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Automated Flight Service Station UpdateAutomated Flight Service Station Update

FS21 Wx BriefFS21 Wx Brief

Flight service for the 21st century: The ride ahead FS21 Quick Tips Dial 800-WXBRIEF (800-992-7433) Press 1 and the state code to speak to a local-area briefer. Press 1 and say "any" for first available briefer anywhere in the country.

Flight service for the 21st century: The ride ahead

FS21 Quick Tips

Dial 800-WXBRIEF (800-992-7433)

  • Press 1 and the state code to speak to a local-area briefer.
  • Press 1 and say "any" for first available briefer anywhere in the country.
  • Press 2 to issue, cancel, or amend notams (authorized persons only).
  • Press 3 and the state code to listen to TIBS (transcribed information briefing service).
  • Press 4 to record a fast-file flight plan.
  • Press 5 to hear special announcements.

Expedite IFR clearance: 888-766-8267

TIBS direct line: 877-4TIBS-WX (877-484-2799) and the state code

FSS hotline: 888-FLT-SRVC (888-358-7782)

International access:

Albuquerque, New Mexico: 505-243-7831

Fort Worth, Texas: 817-697-6110

Miami, Florida: 305-233-2600

Intra-Florida: 800-432-4716

Prescott, Arizona: 928-583-6126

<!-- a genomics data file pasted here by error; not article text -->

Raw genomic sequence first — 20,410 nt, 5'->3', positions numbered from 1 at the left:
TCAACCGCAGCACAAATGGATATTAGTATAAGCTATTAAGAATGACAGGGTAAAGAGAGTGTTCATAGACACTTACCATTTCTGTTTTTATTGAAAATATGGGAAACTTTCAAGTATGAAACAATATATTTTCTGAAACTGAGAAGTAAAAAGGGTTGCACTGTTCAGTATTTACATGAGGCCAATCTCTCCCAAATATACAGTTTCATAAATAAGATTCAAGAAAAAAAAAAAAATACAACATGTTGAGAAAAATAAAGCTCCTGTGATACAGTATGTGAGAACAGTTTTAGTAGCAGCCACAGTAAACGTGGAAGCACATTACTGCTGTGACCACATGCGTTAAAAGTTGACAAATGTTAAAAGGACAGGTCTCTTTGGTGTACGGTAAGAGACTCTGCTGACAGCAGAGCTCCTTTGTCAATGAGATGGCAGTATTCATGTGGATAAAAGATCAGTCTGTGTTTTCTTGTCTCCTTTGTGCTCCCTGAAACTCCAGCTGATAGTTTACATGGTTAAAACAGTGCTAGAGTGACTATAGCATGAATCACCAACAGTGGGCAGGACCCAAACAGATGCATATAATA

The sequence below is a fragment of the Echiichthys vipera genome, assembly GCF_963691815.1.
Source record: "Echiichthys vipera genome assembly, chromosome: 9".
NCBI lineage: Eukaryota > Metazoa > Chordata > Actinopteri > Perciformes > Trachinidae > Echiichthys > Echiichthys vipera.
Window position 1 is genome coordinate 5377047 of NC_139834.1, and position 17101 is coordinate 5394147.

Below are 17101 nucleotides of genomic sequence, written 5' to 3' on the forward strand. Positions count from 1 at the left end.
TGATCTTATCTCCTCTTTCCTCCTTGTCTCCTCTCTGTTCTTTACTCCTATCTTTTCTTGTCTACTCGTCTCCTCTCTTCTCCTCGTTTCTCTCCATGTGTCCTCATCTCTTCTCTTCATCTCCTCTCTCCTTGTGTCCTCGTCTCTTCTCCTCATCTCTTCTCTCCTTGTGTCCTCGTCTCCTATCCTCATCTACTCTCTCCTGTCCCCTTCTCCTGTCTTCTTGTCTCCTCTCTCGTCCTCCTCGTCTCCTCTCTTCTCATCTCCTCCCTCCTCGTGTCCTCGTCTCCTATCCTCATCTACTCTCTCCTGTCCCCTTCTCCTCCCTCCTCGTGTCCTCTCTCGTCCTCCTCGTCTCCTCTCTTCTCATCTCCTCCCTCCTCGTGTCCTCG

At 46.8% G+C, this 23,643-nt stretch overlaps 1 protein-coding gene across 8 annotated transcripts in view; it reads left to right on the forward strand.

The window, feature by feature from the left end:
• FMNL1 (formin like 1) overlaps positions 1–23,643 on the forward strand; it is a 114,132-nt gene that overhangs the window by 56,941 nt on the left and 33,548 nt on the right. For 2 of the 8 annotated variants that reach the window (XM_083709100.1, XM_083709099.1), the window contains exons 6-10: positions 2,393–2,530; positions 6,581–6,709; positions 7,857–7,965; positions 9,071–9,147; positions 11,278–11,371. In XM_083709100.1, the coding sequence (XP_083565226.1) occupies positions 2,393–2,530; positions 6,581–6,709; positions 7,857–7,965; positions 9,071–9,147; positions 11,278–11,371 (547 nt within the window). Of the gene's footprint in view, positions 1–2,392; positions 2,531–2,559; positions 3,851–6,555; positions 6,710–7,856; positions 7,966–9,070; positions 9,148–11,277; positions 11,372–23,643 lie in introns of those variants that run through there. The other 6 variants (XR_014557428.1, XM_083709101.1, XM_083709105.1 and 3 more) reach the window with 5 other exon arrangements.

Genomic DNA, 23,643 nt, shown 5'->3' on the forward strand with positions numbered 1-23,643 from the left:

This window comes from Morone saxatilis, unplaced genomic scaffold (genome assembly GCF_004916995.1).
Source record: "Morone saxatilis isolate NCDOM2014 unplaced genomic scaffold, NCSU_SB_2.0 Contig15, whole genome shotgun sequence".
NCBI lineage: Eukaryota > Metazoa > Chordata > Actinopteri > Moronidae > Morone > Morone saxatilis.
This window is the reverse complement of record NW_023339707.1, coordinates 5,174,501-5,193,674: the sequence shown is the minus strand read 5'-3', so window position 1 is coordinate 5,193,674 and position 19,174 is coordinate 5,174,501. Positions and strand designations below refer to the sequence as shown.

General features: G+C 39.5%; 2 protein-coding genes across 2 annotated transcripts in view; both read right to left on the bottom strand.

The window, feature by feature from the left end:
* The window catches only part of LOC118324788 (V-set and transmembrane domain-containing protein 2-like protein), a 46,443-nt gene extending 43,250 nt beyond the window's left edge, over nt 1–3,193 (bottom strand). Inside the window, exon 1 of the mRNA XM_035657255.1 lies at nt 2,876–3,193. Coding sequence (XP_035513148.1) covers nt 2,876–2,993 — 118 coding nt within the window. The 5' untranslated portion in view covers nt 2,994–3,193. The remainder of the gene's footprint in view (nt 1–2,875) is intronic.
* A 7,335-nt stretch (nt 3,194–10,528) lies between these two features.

"Please wait while I connect you with a flight briefer." Ten measured words that separate pilots and flight service specialists at 800-WX-BRIEF.

Ten words, which at times have turned a simple briefing into a stressful and agonizing experience; calls that have culminated in a long wait or worse, that have been dropped after enduring hold times of 10 minutes or longer, and flight plans that have vanished into the flight service station (FSS) abyss. If you've had similar FSS experiences, you are understandably turned-off by the new system, even angry at it. Don't give up on it just yet, slowly but surely the bugs are being worked out. AOPA is holding the FAA's and Lockheed Martin's feet to the fire, making them accountable for quality and timely service. Most recently, AOPA President Phil Boyer testified at a congressional hearing on the FSS situation, saying, "My members hate this. They're mad as hell at me." Nevertheless, Boyer said that contracting out flight service was "the right thing to do, and the right time to do it."

A bumpy transition

As an active pilot, you're probably familiar with the automated flight service station (AFSS) system transition since the FAA outsourced that operation to Lockheed Martin on October 1, 2005. Flashback to September 1997, when the FAA consolidated the last four of 317 flight service stations into 61 automated FSSs—a process that took them a whopping 17 years to complete. Now fast-forward to Lockheed Martin's aggressive plan to further modernize and consolidate the FSS system over a short two-year period. FS21—aka Flight Service for the 21st Century—collapses the remaining 61 FSSs into 17 AFSSs connected to three hub stations in Fort Worth, Texas; Leesburg, Virginia; and Prescott, Arizona. The facilities share a common database so every briefer has access to all information across the country.